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5 Aug

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Her First Confession by (@SpeechyLucia) Edafioka Eguono Lucia

20 Dec

Port Harcourt book festival

2 Nov

The Port Harcourt book festival ran from the 21st to 26th of October 2013. I heard about it from a friend, searched the web and decided to attend the book festival, after all ASUU… clears throat) the major hook for me was the creative writing workshops. So come 20th I packed up a bag and hello port Harcourt.
It is the first book festival I attended, I didn’t know what to expect. There were seminars in the morning; workshops in the afternoon, evenings had meet the author/ book signings and drama presentations.
The seminars
I expected the seminars to be just long speeches but they were interesting. The panel discussions gave it a lively twist. Day 2 of the event had the state governor and Dr. Ezekwesili who gave the key note speech. We had academics, authors, poets, lawyers, etc. The day I enjoyed most had to be day3, with Sage Hassan the spoken word poet. I loved how he made his point Art for Art sake, then he performed one of his poems and it was awesome. Mouths were left hanging, mine included.the sage panel discussions
The workshops
This was the major reason why I decided to attend the book festival. I registered for the short story class which was facilitated by the Chika Unigwe. Yay. My mind was blank once more on expectations, what would she be like, would the class be good? My fears were casted away when she stepped into the class. She was warm, friendly, full of smiles and also very pretty. She carried the class along, explained the point of each exercise, read short story excerpts and gave general advice on writing. Although we couldn’t really do much because of time on some days, other days we had debaters flogging a point over and over. Once I almost screamed shut up!!! But Chika was just calm, smiling I wondered how she was so patient and kind to everyone. In all, I enjoyed the classes. 😀 Mr. Binyavanga facilitated the creative non fiction class, and participants of that class had nothing but good words too.chika teaching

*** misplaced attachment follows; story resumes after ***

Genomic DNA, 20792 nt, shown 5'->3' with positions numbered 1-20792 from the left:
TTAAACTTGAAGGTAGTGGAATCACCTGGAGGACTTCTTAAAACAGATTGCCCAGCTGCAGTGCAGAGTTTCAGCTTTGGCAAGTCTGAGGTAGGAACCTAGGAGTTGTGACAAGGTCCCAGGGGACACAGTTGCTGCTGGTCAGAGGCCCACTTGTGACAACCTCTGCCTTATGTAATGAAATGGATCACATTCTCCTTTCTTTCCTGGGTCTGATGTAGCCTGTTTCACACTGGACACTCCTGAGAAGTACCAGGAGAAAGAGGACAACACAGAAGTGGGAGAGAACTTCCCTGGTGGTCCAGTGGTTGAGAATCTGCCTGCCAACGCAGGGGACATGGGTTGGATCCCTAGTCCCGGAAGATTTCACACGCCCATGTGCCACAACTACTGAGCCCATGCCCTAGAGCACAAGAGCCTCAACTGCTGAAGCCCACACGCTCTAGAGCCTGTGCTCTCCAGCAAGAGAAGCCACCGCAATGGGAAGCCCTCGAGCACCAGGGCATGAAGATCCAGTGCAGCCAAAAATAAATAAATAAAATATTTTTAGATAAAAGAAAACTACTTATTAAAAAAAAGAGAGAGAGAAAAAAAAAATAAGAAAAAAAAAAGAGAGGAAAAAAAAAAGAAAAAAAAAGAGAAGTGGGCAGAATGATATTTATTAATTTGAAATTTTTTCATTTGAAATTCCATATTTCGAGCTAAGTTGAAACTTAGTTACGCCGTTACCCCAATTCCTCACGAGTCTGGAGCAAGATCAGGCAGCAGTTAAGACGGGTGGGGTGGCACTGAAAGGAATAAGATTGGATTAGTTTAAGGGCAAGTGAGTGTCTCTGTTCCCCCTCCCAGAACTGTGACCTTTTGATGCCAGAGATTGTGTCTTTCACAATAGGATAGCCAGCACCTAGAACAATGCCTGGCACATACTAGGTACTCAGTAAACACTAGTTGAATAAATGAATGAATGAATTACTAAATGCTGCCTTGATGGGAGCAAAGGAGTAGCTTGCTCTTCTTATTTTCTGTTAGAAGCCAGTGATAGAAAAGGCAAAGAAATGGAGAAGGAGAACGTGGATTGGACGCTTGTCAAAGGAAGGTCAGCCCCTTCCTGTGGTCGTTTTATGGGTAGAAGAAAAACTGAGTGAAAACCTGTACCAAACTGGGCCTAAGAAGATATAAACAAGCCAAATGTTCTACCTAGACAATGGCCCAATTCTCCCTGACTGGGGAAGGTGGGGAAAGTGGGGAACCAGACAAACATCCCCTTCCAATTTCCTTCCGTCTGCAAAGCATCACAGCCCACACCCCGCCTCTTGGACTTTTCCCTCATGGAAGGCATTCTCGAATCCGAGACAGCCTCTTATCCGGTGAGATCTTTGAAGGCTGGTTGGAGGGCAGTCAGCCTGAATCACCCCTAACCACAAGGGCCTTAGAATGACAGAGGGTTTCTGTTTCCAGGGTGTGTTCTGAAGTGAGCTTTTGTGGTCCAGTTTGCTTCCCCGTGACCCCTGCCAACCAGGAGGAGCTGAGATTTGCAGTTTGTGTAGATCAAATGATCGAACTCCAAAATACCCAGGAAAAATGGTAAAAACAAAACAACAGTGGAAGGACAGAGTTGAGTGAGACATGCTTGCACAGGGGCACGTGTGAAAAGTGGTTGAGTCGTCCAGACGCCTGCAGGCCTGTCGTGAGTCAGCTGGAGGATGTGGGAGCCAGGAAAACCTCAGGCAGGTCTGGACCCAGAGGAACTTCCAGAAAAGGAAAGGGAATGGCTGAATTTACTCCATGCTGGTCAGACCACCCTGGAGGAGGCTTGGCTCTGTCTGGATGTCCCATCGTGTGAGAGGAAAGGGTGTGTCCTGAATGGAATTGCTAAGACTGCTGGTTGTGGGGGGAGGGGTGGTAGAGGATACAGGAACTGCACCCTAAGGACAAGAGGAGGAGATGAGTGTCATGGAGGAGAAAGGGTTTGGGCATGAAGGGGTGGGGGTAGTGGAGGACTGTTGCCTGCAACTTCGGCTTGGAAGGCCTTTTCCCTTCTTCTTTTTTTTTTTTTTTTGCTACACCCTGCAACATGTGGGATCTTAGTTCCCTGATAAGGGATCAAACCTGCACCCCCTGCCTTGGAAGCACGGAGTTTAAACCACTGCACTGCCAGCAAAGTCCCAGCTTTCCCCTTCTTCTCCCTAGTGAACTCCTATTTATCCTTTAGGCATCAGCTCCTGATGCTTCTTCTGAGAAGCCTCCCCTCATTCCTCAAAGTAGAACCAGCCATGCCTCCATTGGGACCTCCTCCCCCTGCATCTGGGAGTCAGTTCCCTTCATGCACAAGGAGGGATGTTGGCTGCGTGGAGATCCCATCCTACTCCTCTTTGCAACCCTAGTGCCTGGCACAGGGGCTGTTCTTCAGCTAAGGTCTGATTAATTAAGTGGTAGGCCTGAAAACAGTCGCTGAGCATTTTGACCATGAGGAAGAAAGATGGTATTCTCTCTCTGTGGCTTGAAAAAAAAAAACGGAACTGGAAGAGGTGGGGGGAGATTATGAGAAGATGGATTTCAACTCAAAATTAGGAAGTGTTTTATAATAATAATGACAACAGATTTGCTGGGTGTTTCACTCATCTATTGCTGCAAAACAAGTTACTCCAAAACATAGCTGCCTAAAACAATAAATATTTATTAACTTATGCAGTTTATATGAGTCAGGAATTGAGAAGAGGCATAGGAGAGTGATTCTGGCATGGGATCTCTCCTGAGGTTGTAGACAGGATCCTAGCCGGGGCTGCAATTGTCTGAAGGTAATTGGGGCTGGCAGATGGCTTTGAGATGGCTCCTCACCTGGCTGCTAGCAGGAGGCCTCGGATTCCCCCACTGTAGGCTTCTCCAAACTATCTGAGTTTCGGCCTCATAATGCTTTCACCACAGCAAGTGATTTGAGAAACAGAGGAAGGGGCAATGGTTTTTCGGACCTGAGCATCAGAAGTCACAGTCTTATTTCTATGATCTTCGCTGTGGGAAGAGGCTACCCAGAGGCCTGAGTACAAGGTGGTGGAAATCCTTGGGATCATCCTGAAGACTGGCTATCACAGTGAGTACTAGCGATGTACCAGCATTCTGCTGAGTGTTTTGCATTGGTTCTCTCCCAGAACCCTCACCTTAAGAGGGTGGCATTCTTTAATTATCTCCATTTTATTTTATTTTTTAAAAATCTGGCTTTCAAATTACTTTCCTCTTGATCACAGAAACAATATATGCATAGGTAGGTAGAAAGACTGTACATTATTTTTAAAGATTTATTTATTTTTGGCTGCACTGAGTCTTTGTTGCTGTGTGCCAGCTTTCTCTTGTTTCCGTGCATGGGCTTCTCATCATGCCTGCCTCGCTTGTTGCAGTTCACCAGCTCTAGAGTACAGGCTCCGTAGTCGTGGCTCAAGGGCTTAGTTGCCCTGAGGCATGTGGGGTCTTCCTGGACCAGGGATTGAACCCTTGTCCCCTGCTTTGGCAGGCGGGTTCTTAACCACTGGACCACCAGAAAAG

Meet the author/book signings
Each meet the author event I attended left me with a single thought. Writing is not beans, can I really do it? There were authors who spent twelve years on a book, others six years, three years and so on. I asked myself if I had the patience and focus writing needs. At the end, my respect for authors grew more, knowing the amount of work and dedication they put into writing. We had Titi Horsfall,Christie Bature, Molara Woods, Julius Agwu, Chika Unigwe, Binyavanga Wainana, Eghosa Imasuen, and the Dr. ElechiAmadi. Respect. titi horsfall and Christie Bature Tare the binj
Drama presentations
There was only one drama presentation, by a theatre group called spurs on stage. They presented Femi Osofisan’s Women of Owu. The theatre group did justice to the play; everyone in the hall was moved by their performance it was so touching. I wished the gods had intervened though.  .women of owu The jazz and poetry evening in honor of late Kofi Awoonor and Chinua Achebe was also very entertaining. Pa Gabriel Okara gave a remarkable tribute. That evening the legends came alive again.
The book fair
There were a thousand and one books available for sale. I was like a kid in a candy shop; I couldn’t even decide which to buy on the first day, my bank account made the decision for me in the end.i bought  I wanted moreeeeeeeeeeeeeeeeeeeeee